Venom, the pit bull at the centre of an animal cruelty case, was visited by dog wardens and SPCA staff multiple times.
But despite concerns over his health and welfare, he was not seized by Government wardens for months, despite having been unlicensed for more than a year. Magistrate Khamisi Tokunbo criticised investigators for failing to properly establish who was supposed to be caring for the dog. According to veterinary records supplied to this newspaper by the SPCA, Venom was picked up by the dog warden suffering from a leg injury in January 2009.
Government animal warden Herb Marshall told Mr Dowling’s trial he visited Venom on May 18 2010 at a property in Cedar Hill, Warwick after the SPCA passed on complaints from the public that the dog had no food or water.
Mr Marshall established that the dog did have water, and he left a note asking the owner to call. Mr Dowling got in touch saying he was the original owner but had given the dog away to Mr Steede. He was notified that the dog’s licence had lapsed as of January 31 2010.
According to the prosecution case, Mr Dowling, of Farm Lane, Warwick, said he would take back the task of caring for the dog.
According to SPCA welfare officer Debbie Masters, who called at the property in December 2010 following a complaint from the public, she found Venom tied to a veranda with a chain. His face was swollen from his cheek to his ear.
Mr Marshall visited the premises on December 7 2010 and noticed the dog had a swollen face and appeared to be thin. Fellow warden Beaman Smith described the dog as lethargic. Again the wardens left a note for the owner saying the dog needed medical attention. Again Mr Dowling got in touch, agreeing he would take Venom to the vet. The dog remained unlicensed at that point.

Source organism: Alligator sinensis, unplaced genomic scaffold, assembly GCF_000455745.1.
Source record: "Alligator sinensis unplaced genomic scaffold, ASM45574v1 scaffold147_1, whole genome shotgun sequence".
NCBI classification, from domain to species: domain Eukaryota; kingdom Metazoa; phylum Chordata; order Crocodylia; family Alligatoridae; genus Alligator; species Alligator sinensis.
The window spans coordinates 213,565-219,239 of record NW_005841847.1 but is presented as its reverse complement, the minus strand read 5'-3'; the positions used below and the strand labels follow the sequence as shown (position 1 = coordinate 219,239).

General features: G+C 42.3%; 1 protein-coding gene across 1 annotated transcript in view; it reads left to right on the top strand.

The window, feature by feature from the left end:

The trial heard that Venom was taken to Ettrick Animal Hospital the following day, December 8 2010. Dr Gaelle Roth reported that he was “skinny to the point of starvation”. She discussed treatment options, including euthanasia.
According to Mr Dowling, he obtained medication for the dog from Dr Roth and tried to help it get better. Ms Masters returned to the home on January 21 2011 after two more complaints from the public. She found Venom emaciated and chained to a tree with a heavy double chain around his neck.
According to Government warden Mr Smith who visited that same day, the dog was “a lot more bouncier and happier.” Venom was seized by the warden under the Dogs Act as he still did not have a licence. Vet Andrew Madeiros examined Venom the same day and found that he was severely malnourished, weighing 41lbs when a healthy weight would have been 55lbs.
The next day, Mr Dowling successfully applied to the Government wardens for a licence for Venom. However, the SPCA sought a warrant to get him handed over to them as they had launched a cruelty investigation. Mr Dowling went on trial later in 2011 and there have been several hearings since October leading up to yesterday’s verdict. Venom remains in SPCA care but Mr Dowling indicated yesterday that he wants him back.